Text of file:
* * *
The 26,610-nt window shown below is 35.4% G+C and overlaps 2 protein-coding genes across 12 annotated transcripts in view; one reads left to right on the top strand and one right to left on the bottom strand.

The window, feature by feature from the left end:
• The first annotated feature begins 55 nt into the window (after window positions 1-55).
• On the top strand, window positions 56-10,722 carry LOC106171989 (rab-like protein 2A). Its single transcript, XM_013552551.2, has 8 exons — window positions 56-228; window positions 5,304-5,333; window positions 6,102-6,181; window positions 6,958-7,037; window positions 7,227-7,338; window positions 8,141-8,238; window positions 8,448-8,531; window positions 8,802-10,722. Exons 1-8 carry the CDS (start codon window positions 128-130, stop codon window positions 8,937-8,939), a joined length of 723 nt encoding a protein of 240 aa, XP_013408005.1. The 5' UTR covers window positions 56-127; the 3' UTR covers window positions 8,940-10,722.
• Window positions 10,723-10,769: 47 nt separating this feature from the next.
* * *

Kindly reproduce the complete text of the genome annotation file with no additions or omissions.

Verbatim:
The 26,610-nt window shown below is 35.4% G+C and overlaps 2 protein-coding genes across 12 annotated transcripts in view; one reads left to right on the top strand and one right to left on the bottom strand.

The window, feature by feature from the left end:
• The first annotated feature begins 55 nt into the window (after window positions 1-55).
• On the top strand, window positions 56-10,722 carry LOC106171989 (rab-like protein 2A). Its single transcript, XM_013552551.2, has 8 exons — window positions 56-228; window positions 5,304-5,333; window positions 6,102-6,181; window positions 6,958-7,037; window positions 7,227-7,338; window positions 8,141-8,238; window positions 8,448-8,531; window positions 8,802-10,722. Exons 1-8 carry the CDS (start codon window positions 128-130, stop codon window positions 8,937-8,939), a joined length of 723 nt encoding a protein of 240 aa, XP_013408005.1. The 5' UTR covers window positions 56-127; the 3' UTR covers window positions 8,940-10,722.
• Window positions 10,723-10,769: 47 nt separating this feature from the next.